Anyhoo, take the quiz! :)

May 2, 2005

Silence Perpetuates Violence

The following is an e-mail I recently received from the Muslim American Society. A very interesting portrait into the so-called "tolerance" of American society (multiple acts of vandalism, a police force that sits on its hands), and this in a blue state!

Alhamdulillah that I don't live in Revere as this poor family does!

(BOSTON) - When his car was vandalized for the fourth time, Lesley University security supervisor Sgt. Mohamed Kenawy could not tolerate this type of bigotry any more. So he kept his son and two daughters, ages 6, 10 and 12, from going to school and took them, with his wife, directly to the Revere Mayor's office, declaring, "If you can't guarantee our safety, we are going to live here in your office."

Sgt. Kenawy, his family and neighbors, had been the victims of hate crimes in their neighborhood for nearly five months, and it was time for it to come to an end.

In October of 2004, Sgt. Kenawy's wife and another neighbor's wife, both veiled, were sitting outside their homes in Revere when a couple of white youths shouted at them, "Go back to your f***ing country!"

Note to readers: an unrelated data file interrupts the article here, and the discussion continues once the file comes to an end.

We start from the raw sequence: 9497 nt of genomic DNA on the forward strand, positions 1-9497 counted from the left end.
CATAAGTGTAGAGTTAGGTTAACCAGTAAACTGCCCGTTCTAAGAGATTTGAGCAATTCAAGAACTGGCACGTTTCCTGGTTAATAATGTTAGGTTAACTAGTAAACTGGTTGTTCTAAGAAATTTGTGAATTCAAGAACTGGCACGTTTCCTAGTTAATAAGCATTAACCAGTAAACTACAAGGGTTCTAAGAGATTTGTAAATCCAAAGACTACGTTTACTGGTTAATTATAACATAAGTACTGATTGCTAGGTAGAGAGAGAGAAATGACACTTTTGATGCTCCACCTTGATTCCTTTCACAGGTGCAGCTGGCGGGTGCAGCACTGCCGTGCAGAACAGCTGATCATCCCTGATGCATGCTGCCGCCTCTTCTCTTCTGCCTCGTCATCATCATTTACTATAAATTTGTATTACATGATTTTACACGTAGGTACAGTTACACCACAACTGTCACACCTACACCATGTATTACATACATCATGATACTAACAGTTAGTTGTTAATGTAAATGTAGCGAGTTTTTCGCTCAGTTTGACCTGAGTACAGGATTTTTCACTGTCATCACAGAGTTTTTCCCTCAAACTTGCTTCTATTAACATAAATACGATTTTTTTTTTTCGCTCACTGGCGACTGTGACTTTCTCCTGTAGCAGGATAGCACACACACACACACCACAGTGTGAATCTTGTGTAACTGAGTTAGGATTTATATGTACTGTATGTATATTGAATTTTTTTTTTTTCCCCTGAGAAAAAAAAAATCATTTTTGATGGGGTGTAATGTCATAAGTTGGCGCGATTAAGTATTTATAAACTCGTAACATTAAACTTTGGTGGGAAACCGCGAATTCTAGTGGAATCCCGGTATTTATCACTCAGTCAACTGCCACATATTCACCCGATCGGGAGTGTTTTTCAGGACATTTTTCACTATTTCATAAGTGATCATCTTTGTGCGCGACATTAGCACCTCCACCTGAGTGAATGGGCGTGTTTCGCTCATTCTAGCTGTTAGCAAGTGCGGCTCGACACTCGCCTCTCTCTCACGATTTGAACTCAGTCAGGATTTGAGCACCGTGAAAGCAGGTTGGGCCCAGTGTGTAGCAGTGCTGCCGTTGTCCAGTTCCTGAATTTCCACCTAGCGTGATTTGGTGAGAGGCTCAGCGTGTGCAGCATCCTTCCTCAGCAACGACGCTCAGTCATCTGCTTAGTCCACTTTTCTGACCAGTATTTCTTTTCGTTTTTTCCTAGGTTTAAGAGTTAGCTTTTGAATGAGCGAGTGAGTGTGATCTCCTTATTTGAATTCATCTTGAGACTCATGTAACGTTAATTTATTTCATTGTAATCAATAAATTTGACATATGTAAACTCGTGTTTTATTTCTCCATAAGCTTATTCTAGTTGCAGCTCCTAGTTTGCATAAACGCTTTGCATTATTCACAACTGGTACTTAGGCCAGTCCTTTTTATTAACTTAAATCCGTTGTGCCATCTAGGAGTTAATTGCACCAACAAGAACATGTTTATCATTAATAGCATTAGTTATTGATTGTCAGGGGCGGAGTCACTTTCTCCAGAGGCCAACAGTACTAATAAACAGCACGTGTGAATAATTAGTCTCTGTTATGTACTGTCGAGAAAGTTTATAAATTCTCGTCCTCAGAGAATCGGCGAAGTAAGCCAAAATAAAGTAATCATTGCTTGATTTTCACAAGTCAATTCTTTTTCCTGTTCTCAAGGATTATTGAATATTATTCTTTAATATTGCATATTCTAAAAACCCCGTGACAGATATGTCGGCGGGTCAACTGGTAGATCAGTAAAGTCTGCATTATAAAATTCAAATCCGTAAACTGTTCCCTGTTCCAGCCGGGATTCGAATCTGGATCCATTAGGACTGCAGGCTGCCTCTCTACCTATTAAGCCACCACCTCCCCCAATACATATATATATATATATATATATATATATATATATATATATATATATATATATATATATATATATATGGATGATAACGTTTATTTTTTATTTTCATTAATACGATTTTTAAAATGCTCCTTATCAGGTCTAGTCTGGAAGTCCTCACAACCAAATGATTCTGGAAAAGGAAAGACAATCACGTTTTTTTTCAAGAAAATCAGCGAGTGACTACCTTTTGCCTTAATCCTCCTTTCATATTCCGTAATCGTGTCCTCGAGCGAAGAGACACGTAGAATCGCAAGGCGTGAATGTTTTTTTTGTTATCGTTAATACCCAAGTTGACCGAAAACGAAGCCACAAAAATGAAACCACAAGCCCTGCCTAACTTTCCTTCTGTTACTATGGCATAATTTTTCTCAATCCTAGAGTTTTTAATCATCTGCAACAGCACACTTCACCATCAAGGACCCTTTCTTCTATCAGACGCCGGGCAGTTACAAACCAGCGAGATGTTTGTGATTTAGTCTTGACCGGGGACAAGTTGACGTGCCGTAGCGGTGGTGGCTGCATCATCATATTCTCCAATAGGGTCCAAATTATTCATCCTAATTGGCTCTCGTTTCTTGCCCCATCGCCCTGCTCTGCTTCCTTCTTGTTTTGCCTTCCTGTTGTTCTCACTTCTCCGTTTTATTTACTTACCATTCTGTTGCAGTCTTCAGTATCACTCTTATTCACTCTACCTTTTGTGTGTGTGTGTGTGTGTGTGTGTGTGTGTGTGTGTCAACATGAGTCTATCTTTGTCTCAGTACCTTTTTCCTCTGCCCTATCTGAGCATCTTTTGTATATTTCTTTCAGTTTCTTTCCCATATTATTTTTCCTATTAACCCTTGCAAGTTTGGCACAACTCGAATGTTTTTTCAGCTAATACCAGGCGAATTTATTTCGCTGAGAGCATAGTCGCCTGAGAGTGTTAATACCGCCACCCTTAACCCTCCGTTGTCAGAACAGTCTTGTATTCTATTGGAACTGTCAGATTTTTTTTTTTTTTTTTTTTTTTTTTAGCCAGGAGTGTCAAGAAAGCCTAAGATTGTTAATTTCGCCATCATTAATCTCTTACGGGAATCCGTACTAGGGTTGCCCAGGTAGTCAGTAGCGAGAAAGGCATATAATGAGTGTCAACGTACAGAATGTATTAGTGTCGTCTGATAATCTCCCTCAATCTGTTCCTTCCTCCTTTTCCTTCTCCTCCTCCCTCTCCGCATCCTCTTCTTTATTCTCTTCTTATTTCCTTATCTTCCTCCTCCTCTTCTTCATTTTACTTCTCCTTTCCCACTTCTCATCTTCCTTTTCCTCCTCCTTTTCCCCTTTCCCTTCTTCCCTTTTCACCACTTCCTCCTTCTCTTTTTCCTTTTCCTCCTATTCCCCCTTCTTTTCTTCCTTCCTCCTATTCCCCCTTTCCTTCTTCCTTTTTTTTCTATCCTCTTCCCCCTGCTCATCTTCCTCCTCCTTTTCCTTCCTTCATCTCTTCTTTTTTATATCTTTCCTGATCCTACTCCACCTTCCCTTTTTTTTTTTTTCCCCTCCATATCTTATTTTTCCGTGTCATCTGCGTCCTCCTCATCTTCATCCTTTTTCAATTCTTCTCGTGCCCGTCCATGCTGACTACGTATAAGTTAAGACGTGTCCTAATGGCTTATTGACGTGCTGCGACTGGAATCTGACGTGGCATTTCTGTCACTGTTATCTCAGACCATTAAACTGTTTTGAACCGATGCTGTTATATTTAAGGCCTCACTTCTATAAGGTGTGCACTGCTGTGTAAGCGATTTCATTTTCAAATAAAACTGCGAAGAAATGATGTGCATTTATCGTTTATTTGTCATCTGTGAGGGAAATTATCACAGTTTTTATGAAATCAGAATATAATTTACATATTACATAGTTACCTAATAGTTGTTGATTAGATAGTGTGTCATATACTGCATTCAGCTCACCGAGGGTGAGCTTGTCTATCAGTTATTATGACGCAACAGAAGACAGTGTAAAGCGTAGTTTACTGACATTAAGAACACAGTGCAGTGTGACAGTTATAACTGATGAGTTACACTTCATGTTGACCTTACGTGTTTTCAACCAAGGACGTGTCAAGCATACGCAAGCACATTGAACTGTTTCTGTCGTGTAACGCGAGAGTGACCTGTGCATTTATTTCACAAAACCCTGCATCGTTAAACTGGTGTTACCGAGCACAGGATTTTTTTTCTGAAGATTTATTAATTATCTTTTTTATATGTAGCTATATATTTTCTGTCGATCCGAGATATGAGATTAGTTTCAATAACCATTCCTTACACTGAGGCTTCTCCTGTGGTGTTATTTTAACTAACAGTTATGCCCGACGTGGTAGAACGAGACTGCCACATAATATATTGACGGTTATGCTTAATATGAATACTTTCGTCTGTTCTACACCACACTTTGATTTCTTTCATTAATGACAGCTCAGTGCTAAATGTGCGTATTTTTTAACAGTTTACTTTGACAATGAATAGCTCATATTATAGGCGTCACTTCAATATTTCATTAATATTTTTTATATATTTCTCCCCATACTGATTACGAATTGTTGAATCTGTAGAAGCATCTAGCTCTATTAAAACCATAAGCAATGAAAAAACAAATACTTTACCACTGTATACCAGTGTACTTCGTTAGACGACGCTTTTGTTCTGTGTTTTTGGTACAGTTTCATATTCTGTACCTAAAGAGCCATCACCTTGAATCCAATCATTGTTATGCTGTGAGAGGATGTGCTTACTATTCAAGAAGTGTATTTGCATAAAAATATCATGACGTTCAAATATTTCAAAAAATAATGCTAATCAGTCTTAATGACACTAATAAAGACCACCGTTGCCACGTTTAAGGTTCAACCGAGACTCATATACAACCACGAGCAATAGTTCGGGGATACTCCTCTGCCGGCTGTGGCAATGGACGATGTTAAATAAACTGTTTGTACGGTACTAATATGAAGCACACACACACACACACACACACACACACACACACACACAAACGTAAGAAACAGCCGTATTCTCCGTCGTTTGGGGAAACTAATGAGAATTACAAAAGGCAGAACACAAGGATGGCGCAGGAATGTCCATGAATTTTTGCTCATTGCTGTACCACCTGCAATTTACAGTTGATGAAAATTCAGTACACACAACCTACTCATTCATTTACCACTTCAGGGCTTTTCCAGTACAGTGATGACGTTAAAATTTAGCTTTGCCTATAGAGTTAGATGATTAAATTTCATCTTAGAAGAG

Unbelievably, a few days later, the neighbor's wife was again victimized as her car was blocked by another vehicle, forcing her to sit, petrified and helpless, while a youth stood at her driver's side window shouting profanities at her. But this time, before the perpetrator's car could pull away the victim was able to get the license plate number of the vehicle. However, it wasn't long before long another verbal abuse incident occurred, and the victim was again able to obtain a license plate number. With the newly submitted license plate numbers, Sgt. Kenawy was at last relieved to learn that the Revere police would finally open an investigation.